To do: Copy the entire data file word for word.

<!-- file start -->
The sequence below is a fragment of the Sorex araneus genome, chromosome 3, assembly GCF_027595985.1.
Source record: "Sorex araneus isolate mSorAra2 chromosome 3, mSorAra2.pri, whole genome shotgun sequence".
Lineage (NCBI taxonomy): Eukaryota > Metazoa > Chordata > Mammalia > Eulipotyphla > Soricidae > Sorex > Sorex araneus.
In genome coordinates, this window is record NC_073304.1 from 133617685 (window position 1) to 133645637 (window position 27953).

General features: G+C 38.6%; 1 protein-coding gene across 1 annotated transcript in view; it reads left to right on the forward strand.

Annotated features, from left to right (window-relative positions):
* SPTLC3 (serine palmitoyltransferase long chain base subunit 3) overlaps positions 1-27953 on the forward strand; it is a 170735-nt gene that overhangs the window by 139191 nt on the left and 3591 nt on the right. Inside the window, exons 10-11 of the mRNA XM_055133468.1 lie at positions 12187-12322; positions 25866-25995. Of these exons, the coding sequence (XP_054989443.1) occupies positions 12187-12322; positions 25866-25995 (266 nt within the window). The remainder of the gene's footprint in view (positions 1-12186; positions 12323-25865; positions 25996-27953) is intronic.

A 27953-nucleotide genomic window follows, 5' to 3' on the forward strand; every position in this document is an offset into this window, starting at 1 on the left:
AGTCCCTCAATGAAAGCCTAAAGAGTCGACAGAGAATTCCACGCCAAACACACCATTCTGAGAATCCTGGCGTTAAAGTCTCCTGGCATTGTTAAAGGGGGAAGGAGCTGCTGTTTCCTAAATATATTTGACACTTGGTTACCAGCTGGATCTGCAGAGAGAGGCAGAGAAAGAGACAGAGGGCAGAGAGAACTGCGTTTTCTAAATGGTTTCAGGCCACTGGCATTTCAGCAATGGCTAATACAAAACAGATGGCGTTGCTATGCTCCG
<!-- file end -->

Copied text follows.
The sequence below is a fragment of the Sorex araneus genome, chromosome 3, assembly GCF_027595985.1.
Source record: "Sorex araneus isolate mSorAra2 chromosome 3, mSorAra2.pri, whole genome shotgun sequence".
Lineage (NCBI taxonomy): Eukaryota > Metazoa > Chordata > Mammalia > Eulipotyphla > Soricidae > Sorex > Sorex araneus.
In genome coordinates, this window is record NC_073304.1 from 133617685 (window position 1) to 133645637 (window position 27953).

General features: G+C 38.6%; 1 protein-coding gene across 1 annotated transcript in view; it reads left to right on the forward strand.

Annotated features, from left to right (window-relative positions):
* SPTLC3 (serine palmitoyltransferase long chain base subunit 3) overlaps positions 1-27953 on the forward strand; it is a 170735-nt gene that overhangs the window by 139191 nt on the left and 3591 nt on the right. Inside the window, exons 10-11 of the mRNA XM_055133468.1 lie at positions 12187-12322; positions 25866-25995. Of these exons, the coding sequence (XP_054989443.1) occupies positions 12187-12322; positions 25866-25995 (266 nt within the window). The remainder of the gene's footprint in view (positions 1-12186; positions 12323-25865; positions 25996-27953) is intronic.

A 27953-nucleotide genomic window follows, 5' to 3' on the forward strand; every position in this document is an offset into this window, starting at 1 on the left:
AGTCCCTCAATGAAAGCCTAAAGAGTCGACAGAGAATTCCACGCCAAACACACCATTCTGAGAATCCTGGCGTTAAAGTCTCCTGGCATTGTTAAAGGGGGAAGGAGCTGCTGTTTCCTAAATATATTTGACACTTGGTTACCAGCTGGATCTGCAGAGAGAGGCAGAGAAAGAGACAGAGGGCAGAGAGAACTGCGTTTTCTAAATGGTTTCAGGCCACTGGCATTTCAGCAATGGCTAATACAAAACAGATGGCGTTGCTATGCTCCG